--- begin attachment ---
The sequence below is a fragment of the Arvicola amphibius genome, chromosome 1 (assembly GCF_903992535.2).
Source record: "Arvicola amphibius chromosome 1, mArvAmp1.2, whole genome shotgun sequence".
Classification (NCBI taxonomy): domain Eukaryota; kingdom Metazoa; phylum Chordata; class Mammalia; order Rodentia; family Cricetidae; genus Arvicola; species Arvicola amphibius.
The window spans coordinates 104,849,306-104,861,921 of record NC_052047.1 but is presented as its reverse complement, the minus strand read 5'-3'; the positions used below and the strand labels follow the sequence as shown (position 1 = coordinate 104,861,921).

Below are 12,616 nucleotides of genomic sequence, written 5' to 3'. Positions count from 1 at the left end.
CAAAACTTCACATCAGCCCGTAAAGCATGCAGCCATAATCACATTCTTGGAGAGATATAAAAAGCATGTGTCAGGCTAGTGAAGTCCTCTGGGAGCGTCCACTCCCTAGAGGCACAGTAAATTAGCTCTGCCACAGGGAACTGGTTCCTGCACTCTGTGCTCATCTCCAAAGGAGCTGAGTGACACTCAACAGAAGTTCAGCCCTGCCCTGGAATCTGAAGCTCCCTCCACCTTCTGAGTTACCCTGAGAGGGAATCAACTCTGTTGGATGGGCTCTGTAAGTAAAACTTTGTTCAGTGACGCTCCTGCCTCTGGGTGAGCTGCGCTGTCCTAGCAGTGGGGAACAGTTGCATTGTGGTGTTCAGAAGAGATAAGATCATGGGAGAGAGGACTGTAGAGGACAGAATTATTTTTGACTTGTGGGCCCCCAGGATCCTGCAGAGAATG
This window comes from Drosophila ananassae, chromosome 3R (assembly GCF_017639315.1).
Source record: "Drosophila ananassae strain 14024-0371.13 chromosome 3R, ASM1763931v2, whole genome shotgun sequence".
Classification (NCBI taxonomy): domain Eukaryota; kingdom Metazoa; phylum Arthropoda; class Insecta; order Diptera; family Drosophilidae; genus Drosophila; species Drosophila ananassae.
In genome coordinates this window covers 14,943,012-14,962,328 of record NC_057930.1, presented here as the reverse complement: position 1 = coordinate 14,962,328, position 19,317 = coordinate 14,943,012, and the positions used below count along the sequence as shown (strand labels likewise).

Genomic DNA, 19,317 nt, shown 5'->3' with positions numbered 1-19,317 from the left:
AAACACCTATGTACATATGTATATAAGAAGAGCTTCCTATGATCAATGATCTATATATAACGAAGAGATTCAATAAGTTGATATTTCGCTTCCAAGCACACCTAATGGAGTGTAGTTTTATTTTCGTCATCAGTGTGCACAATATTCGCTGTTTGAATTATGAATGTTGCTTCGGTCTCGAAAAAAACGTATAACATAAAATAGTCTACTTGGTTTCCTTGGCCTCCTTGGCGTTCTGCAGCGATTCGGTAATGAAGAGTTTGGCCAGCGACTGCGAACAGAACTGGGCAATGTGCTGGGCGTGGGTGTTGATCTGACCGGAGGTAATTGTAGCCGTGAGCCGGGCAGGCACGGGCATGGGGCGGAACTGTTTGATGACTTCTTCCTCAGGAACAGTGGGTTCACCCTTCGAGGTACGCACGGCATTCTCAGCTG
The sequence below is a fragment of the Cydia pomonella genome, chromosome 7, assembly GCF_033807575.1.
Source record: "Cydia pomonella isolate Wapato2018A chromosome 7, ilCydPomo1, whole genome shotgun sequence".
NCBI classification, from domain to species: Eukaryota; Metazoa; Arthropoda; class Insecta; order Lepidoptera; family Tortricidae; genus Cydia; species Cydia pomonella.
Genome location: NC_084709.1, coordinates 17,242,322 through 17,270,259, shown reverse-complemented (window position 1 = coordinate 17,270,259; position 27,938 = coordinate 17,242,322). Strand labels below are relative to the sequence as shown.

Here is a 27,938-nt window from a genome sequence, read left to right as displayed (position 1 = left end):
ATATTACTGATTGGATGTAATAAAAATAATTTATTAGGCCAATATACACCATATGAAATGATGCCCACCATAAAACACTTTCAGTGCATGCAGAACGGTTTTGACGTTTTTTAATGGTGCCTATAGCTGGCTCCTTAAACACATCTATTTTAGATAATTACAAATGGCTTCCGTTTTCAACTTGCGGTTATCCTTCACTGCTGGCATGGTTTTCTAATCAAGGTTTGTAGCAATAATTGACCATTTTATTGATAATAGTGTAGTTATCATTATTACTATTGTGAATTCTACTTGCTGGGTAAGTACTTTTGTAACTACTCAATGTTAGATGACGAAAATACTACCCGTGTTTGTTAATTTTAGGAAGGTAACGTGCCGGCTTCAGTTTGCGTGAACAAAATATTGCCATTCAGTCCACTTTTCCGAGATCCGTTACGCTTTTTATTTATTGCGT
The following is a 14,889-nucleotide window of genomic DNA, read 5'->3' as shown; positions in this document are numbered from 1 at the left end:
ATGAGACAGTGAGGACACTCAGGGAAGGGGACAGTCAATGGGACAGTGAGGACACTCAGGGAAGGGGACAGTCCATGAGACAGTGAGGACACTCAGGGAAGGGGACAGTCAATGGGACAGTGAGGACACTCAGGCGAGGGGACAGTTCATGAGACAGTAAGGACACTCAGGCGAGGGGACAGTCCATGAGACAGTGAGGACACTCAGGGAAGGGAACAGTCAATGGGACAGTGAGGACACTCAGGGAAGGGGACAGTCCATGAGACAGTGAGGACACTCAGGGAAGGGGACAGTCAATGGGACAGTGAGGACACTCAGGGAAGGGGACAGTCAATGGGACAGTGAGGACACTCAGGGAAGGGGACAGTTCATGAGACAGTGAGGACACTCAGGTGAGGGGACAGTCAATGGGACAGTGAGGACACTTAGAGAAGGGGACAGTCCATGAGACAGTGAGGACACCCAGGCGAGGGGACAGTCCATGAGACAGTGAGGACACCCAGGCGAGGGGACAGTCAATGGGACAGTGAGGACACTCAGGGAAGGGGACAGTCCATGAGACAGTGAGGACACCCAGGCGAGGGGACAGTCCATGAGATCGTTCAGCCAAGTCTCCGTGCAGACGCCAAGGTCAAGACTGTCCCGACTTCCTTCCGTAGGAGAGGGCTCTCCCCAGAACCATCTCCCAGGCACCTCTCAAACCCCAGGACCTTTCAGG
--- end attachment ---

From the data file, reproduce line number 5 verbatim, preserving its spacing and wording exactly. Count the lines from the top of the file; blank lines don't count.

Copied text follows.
Below are 12,616 nucleotides of genomic sequence, written 5' to 3'. Positions count from 1 at the left end.